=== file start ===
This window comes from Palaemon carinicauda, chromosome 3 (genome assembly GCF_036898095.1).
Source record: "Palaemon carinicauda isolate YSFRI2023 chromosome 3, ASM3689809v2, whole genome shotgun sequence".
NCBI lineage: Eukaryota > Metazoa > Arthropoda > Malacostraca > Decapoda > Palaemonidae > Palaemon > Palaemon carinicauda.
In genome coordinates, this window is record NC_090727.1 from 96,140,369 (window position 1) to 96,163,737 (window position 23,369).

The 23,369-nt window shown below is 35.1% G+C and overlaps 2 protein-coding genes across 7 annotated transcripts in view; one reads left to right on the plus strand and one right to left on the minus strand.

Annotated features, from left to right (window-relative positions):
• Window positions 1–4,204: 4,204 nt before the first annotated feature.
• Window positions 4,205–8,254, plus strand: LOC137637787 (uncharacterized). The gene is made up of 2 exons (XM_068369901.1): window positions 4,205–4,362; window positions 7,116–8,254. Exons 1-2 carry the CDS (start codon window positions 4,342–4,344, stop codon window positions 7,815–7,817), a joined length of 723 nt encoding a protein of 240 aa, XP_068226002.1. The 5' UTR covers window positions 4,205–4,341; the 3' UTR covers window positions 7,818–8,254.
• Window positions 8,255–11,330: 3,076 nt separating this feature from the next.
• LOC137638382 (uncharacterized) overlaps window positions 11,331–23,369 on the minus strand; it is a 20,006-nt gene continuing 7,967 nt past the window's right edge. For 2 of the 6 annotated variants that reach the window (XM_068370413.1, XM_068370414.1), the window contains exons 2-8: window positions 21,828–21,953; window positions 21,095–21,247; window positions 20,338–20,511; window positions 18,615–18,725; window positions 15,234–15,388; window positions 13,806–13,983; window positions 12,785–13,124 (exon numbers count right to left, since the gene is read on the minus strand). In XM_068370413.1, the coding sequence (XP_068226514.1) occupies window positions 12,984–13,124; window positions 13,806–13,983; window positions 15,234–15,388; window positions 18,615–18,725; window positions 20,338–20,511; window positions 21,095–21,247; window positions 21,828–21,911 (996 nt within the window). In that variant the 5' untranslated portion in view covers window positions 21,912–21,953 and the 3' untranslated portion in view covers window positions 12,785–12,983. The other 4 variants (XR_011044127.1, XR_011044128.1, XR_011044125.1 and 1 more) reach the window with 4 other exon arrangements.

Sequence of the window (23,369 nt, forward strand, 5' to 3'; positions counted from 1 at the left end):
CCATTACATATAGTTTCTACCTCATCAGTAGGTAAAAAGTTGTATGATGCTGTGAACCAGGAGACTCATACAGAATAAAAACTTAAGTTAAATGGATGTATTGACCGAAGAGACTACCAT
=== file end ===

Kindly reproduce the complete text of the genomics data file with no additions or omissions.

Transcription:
This window comes from Palaemon carinicauda, chromosome 3 (genome assembly GCF_036898095.1).
Source record: "Palaemon carinicauda isolate YSFRI2023 chromosome 3, ASM3689809v2, whole genome shotgun sequence".
NCBI lineage: Eukaryota > Metazoa > Arthropoda > Malacostraca > Decapoda > Palaemonidae > Palaemon > Palaemon carinicauda.
In genome coordinates, this window is record NC_090727.1 from 96,140,369 (window position 1) to 96,163,737 (window position 23,369).

The 23,369-nt window shown below is 35.1% G+C and overlaps 2 protein-coding genes across 7 annotated transcripts in view; one reads left to right on the plus strand and one right to left on the minus strand.

Annotated features, from left to right (window-relative positions):
• Window positions 1–4,204: 4,204 nt before the first annotated feature.
• Window positions 4,205–8,254, plus strand: LOC137637787 (uncharacterized). The gene is made up of 2 exons (XM_068369901.1): window positions 4,205–4,362; window positions 7,116–8,254. Exons 1-2 carry the CDS (start codon window positions 4,342–4,344, stop codon window positions 7,815–7,817), a joined length of 723 nt encoding a protein of 240 aa, XP_068226002.1. The 5' UTR covers window positions 4,205–4,341; the 3' UTR covers window positions 7,818–8,254.
• Window positions 8,255–11,330: 3,076 nt separating this feature from the next.
• LOC137638382 (uncharacterized) overlaps window positions 11,331–23,369 on the minus strand; it is a 20,006-nt gene continuing 7,967 nt past the window's right edge. For 2 of the 6 annotated variants that reach the window (XM_068370413.1, XM_068370414.1), the window contains exons 2-8: window positions 21,828–21,953; window positions 21,095–21,247; window positions 20,338–20,511; window positions 18,615–18,725; window positions 15,234–15,388; window positions 13,806–13,983; window positions 12,785–13,124 (exon numbers count right to left, since the gene is read on the minus strand). In XM_068370413.1, the coding sequence (XP_068226514.1) occupies window positions 12,984–13,124; window positions 13,806–13,983; window positions 15,234–15,388; window positions 18,615–18,725; window positions 20,338–20,511; window positions 21,095–21,247; window positions 21,828–21,911 (996 nt within the window). In that variant the 5' untranslated portion in view covers window positions 21,912–21,953 and the 3' untranslated portion in view covers window positions 12,785–12,983. The other 4 variants (XR_011044127.1, XR_011044128.1, XR_011044125.1 and 1 more) reach the window with 4 other exon arrangements.

Sequence of the window (23,369 nt, forward strand, 5' to 3'; positions counted from 1 at the left end):
CCATTACATATAGTTTCTACCTCATCAGTAGGTAAAAAGTTGTATGATGCTGTGAACCAGGAGACTCATACAGAATAAAAACTTAAGTTAAATGGATGTATTGACCGAAGAGACTACCAT